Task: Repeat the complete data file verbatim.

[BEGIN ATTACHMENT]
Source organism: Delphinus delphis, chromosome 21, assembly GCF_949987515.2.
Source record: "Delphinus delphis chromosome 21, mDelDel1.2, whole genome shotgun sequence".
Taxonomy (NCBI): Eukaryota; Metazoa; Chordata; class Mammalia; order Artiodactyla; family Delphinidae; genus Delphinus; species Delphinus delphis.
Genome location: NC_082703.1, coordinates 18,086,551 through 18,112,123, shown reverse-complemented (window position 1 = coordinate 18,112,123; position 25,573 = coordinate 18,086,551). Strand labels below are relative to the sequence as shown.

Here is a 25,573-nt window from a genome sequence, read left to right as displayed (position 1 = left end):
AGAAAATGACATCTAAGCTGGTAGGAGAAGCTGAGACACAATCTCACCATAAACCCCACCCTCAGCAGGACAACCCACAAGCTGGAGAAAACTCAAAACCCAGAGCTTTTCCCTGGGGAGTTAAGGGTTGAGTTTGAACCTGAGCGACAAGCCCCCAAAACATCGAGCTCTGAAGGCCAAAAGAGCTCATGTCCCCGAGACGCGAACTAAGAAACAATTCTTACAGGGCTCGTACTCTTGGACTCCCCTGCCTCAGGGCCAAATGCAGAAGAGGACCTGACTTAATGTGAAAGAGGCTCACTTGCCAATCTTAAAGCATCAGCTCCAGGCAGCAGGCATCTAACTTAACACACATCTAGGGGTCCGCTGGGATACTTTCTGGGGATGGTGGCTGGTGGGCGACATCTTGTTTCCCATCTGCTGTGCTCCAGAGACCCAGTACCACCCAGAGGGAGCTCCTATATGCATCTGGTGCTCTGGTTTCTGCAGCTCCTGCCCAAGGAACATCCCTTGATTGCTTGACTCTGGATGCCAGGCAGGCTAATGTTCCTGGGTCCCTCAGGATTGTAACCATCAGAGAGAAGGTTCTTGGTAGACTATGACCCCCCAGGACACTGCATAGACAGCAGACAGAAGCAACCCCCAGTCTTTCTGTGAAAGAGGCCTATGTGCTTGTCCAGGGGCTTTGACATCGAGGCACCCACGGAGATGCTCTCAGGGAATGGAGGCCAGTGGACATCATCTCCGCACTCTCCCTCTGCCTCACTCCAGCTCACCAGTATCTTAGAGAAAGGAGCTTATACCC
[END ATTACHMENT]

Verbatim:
Source organism: Delphinus delphis, chromosome 21, assembly GCF_949987515.2.
Source record: "Delphinus delphis chromosome 21, mDelDel1.2, whole genome shotgun sequence".
Taxonomy (NCBI): Eukaryota; Metazoa; Chordata; class Mammalia; order Artiodactyla; family Delphinidae; genus Delphinus; species Delphinus delphis.
Genome location: NC_082703.1, coordinates 18,086,551 through 18,112,123, shown reverse-complemented (window position 1 = coordinate 18,112,123; position 25,573 = coordinate 18,086,551). Strand labels below are relative to the sequence as shown.

Here is a 25,573-nt window from a genome sequence, read left to right as displayed (position 1 = left end):
AGAAAATGACATCTAAGCTGGTAGGAGAAGCTGAGACACAATCTCACCATAAACCCCACCCTCAGCAGGACAACCCACAAGCTGGAGAAAACTCAAAACCCAGAGCTTTTCCCTGGGGAGTTAAGGGTTGAGTTTGAACCTGAGCGACAAGCCCCCAAAACATCGAGCTCTGAAGGCCAAAAGAGCTCATGTCCCCGAGACGCGAACTAAGAAACAATTCTTACAGGGCTCGTACTCTTGGACTCCCCTGCCTCAGGGCCAAATGCAGAAGAGGACCTGACTTAATGTGAAAGAGGCTCACTTGCCAATCTTAAAGCATCAGCTCCAGGCAGCAGGCATCTAACTTAACACACATCTAGGGGTCCGCTGGGATACTTTCTGGGGATGGTGGCTGGTGGGCGACATCTTGTTTCCCATCTGCTGTGCTCCAGAGACCCAGTACCACCCAGAGGGAGCTCCTATATGCATCTGGTGCTCTGGTTTCTGCAGCTCCTGCCCAAGGAACATCCCTTGATTGCTTGACTCTGGATGCCAGGCAGGCTAATGTTCCTGGGTCCCTCAGGATTGTAACCATCAGAGAGAAGGTTCTTGGTAGACTATGACCCCCCAGGACACTGCATAGACAGCAGACAGAAGCAACCCCCAGTCTTTCTGTGAAAGAGGCCTATGTGCTTGTCCAGGGGCTTTGACATCGAGGCACCCACGGAGATGCTCTCAGGGAATGGAGGCCAGTGGACATCATCTCCGCACTCTCCCTCTGCCTCACTCCAGCTCACCAGTATCTTAGAGAAAGGAGCTTATACCC